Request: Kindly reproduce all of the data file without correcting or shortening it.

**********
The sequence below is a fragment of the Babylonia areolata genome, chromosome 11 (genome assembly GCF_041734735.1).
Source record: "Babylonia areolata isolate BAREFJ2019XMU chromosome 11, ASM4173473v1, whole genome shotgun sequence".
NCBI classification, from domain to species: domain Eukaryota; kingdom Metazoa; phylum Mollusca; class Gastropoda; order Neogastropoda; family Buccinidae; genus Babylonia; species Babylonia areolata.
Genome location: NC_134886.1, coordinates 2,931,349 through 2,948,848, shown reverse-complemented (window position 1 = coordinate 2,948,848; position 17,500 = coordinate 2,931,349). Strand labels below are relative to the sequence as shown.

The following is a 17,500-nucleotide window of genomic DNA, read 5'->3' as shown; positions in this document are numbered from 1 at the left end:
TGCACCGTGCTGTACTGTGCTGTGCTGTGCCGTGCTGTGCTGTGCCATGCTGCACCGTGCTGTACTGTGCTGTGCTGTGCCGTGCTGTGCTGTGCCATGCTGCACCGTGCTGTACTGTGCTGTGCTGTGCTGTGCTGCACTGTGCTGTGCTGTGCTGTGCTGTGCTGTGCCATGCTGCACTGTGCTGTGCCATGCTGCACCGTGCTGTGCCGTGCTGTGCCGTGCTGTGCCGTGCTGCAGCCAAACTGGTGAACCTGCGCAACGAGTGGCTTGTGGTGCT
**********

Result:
The sequence below is a fragment of the Babylonia areolata genome, chromosome 11 (genome assembly GCF_041734735.1).
Source record: "Babylonia areolata isolate BAREFJ2019XMU chromosome 11, ASM4173473v1, whole genome shotgun sequence".
NCBI classification, from domain to species: domain Eukaryota; kingdom Metazoa; phylum Mollusca; class Gastropoda; order Neogastropoda; family Buccinidae; genus Babylonia; species Babylonia areolata.
Genome location: NC_134886.1, coordinates 2,931,349 through 2,948,848, shown reverse-complemented (window position 1 = coordinate 2,948,848; position 17,500 = coordinate 2,931,349). Strand labels below are relative to the sequence as shown.

The following is a 17,500-nucleotide window of genomic DNA, read 5'->3' as shown; positions in this document are numbered from 1 at the left end:
TGCACCGTGCTGTACTGTGCTGTGCTGTGCCGTGCTGTGCTGTGCCATGCTGCACCGTGCTGTACTGTGCTGTGCTGTGCCGTGCTGTGCTGTGCCATGCTGCACCGTGCTGTACTGTGCTGTGCTGTGCTGTGCTGCACTGTGCTGTGCTGTGCTGTGCTGTGCTGTGCCATGCTGCACTGTGCTGTGCCATGCTGCACCGTGCTGTGCCGTGCTGTGCCGTGCTGTGCCGTGCTGCAGCCAAACTGGTGAACCTGCGCAACGAGTGGCTTGTGGTGCT